We’re not alone among the world’s democracies in this fact, but Americans don’t have a great record on voter turnout, particularly when midterm elections are involved. This is not unique to the modern era, either: back in 1803, when Connecticut was considering the sort of structural political change that would lead to the passage of our 1818 Constitution, fusty Federalist judge David Daggett, writing under a pseudonym in a political pamphlet called “Facts Are Stubborn Things,” (no kidding, dude) encouraged his readers to avoid Election Day laziness:
“[G]ive your suffrages for those whom your consciences approve. Let no federalist say my town will do right without me, or my vote will not oppose the triumph of democracy. Each freeman should feel that he has a high and important duty to perform, and that in neglecting it, he is inexcusable.”
But more to the point: a reminder from the past, courtesy the Brooklyn Daily Eagle of October 10, 1905, that there are lots of ways to remind yourself to go vote tomorrow:
Have a drink with: Single Ladies (Halloween Edition)
Burning hair, apples, chicken guts, lead poisoning.
Ask her about: Do you know the Heimlich maneuver?
For most of American history, Halloween was not a holiday for children. Quite the opposite: to the extent Halloween was celebrated at all, by the 19th century it was known as an occasion for creepy seances or playful mischief-making by the adolescent set, where “playful” is mostly a euphemism for “requiring the assistance of the fire department.” (So intense was the prankster habit that one local fire chief sighed that, while he had no problem with teens celebrating the holiday with some reasonable pranking, “when droves of youngsters march through the streets pelting citizens and houses with vegetables he will make somebody answer for it.”)
People at the turn of the century would have had no concept of Halloween as the sort of holiday with small children playing charming dress-up, adults playing unnecessarily sexualized dress-up (seriously: WHY?), and everybody just doing it all for the Snickers bars.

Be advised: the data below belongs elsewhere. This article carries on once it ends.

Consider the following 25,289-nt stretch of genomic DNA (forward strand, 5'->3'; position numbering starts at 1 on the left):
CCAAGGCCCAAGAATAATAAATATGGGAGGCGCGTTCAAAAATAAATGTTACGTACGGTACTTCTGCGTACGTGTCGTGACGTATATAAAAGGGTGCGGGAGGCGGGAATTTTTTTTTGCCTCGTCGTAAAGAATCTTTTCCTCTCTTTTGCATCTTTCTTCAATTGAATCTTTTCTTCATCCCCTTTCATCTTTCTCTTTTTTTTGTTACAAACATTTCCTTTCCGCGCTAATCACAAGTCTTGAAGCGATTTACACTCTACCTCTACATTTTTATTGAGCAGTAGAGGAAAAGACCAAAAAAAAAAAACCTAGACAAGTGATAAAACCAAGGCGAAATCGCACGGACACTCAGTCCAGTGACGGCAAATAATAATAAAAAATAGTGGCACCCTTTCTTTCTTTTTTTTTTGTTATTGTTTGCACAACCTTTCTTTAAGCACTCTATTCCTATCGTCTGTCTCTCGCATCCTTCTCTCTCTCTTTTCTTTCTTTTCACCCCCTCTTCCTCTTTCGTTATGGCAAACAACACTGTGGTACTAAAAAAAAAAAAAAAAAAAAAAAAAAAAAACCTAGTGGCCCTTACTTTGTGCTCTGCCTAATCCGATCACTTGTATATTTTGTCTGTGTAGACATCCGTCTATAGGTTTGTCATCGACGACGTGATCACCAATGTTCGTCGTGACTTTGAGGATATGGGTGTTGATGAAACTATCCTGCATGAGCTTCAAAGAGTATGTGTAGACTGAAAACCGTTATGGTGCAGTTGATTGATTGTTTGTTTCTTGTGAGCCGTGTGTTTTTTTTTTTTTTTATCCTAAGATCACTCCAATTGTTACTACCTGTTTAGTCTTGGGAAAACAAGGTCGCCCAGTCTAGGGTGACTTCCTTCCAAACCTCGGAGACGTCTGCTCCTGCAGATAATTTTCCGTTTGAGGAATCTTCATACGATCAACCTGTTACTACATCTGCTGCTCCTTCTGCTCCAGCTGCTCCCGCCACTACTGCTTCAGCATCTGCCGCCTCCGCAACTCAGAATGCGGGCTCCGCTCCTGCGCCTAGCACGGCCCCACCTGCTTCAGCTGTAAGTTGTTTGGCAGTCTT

They were too busy looking for their future spouse in the basement mirror.
With a check mark in each column: Henry Opukaha’ia. Good news: remarkable Hawaiian visits Connecticut, absolutely crushes scholarly agenda and impresses the pants off of the leading religious voices of his day. Bad news: his fan club includes a legion of New England missionaries bound for the Pacific.
In the anonymous New York Times opinion essay about staff dissent within the White House published earlier this month, the author mentioned (among many other things) deliberation over use of the 25th Amendment in response to perceived presidential instability.
To be fair, this is not a new topic: the the 25th Amendment has been a common topic in shouts and whispers over the past two years as pundits consider whether its terms would or wouldn’t realistically attach to the current occupant of the White House.
The 25th Amendment to the Constitution was passed in 1967 in direct response to the assassination of John F. Kennedy, and the questions involved had well predated the 25th Amendment even if they had not been presented so directly: what to do when the Presidency changes fundamentally and irrevocably, due to death, removal, resignation, or disability?
Dealing with matters of succession and power transfer, the 25th was invoked in the 1970s around the Nixon administration, and is occasionally put into action when a sitting President is temporarily incapacitated (despite the promise of intrigue and drama inherent in the amendment, in reality it’s been used, for example, to cover the duration of each of the Bush presidents’ colonoscopies).
But for the first word on the matter of presidential succession, you’ll need to go back to 1840 and then-Vice President John Tyler, who set up a century-long American precedent on succession that boils down to a very Trumpy word: MINE.
Have a drink with: Fanny Fern
Reform yourselves, gentlemen!
Ask her about: Menswear styles for fall
“Fanny Fern” was the pen name of Sarah Willis Parton, a popular 19th century writer who advocated for women’s independence, kept her pencil sharp and her wit sharper, and insisted on being paid handsomely for her output: she got $100 a column, making her the highest-paid newspaper writer in the nation at the time, and was therefore criticized for “certain bold, masculine expressions that we should like to see chastened.”
Like fellow 1800s firebrand Delia Bacon, she was educated by Catherine Beecher and came into her adult fame and abilities after exercising considerable survival skills (her second husband was an abusive turd, and she overcame initial rejection and the opposition of her own family to get herself published).
Clear-eyed and honed sharp by the time she began publishing in her forties, Sarah was a dynamo, and did not shy from conspicuously poking at any hypocrisy or injustice that reared its head within her view.